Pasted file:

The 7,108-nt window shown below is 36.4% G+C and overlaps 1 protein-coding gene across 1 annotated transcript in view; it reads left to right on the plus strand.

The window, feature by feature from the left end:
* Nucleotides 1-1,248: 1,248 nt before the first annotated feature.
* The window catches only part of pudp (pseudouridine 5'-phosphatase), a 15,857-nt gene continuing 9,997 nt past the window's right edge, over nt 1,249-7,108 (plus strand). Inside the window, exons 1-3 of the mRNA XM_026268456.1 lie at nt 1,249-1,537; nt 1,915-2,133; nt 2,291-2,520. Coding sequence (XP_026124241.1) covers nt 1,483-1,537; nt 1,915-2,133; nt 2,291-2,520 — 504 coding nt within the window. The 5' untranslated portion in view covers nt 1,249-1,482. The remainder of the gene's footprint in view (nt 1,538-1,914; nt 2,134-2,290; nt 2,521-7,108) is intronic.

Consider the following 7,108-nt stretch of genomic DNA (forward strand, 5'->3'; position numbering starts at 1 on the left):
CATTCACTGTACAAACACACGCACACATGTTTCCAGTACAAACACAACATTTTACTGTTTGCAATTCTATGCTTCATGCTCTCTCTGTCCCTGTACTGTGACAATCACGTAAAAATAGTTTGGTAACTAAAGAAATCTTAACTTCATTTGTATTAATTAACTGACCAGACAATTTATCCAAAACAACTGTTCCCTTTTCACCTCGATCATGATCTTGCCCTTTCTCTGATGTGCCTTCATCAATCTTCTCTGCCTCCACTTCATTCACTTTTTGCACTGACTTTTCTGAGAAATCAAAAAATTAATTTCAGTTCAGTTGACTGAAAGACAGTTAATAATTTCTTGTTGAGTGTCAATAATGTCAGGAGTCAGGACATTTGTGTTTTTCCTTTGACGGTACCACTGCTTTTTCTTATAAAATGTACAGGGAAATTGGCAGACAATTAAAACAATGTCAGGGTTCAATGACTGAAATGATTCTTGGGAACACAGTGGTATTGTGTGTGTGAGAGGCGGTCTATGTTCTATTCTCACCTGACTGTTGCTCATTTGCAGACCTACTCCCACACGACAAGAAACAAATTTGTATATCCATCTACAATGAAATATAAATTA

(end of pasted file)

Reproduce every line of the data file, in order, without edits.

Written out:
The 7,108-nt window shown below is 36.4% G+C and overlaps 1 protein-coding gene across 1 annotated transcript in view; it reads left to right on the plus strand.

The window, feature by feature from the left end:
* Nucleotides 1-1,248: 1,248 nt before the first annotated feature.
* The window catches only part of pudp (pseudouridine 5'-phosphatase), a 15,857-nt gene continuing 9,997 nt past the window's right edge, over nt 1,249-7,108 (plus strand). Inside the window, exons 1-3 of the mRNA XM_026268456.1 lie at nt 1,249-1,537; nt 1,915-2,133; nt 2,291-2,520. Coding sequence (XP_026124241.1) covers nt 1,483-1,537; nt 1,915-2,133; nt 2,291-2,520 — 504 coding nt within the window. The 5' untranslated portion in view covers nt 1,249-1,482. The remainder of the gene's footprint in view (nt 1,538-1,914; nt 2,134-2,290; nt 2,521-7,108) is intronic.

Consider the following 7,108-nt stretch of genomic DNA (forward strand, 5'->3'; position numbering starts at 1 on the left):
CATTCACTGTACAAACACACGCACACATGTTTCCAGTACAAACACAACATTTTACTGTTTGCAATTCTATGCTTCATGCTCTCTCTGTCCCTGTACTGTGACAATCACGTAAAAATAGTTTGGTAACTAAAGAAATCTTAACTTCATTTGTATTAATTAACTGACCAGACAATTTATCCAAAACAACTGTTCCCTTTTCACCTCGATCATGATCTTGCCCTTTCTCTGATGTGCCTTCATCAATCTTCTCTGCCTCCACTTCATTCACTTTTTGCACTGACTTTTCTGAGAAATCAAAAAATTAATTTCAGTTCAGTTGACTGAAAGACAGTTAATAATTTCTTGTTGAGTGTCAATAATGTCAGGAGTCAGGACATTTGTGTTTTTCCTTTGACGGTACCACTGCTTTTTCTTATAAAATGTACAGGGAAATTGGCAGACAATTAAAACAATGTCAGGGTTCAATGACTGAAATGATTCTTGGGAACACAGTGGTATTGTGTGTGTGAGAGGCGGTCTATGTTCTATTCTCACCTGACTGTTGCTCATTTGCAGACCTACTCCCACACGACAAGAAACAAATTTGTATATCCATCTACAATGAAATATAAATTA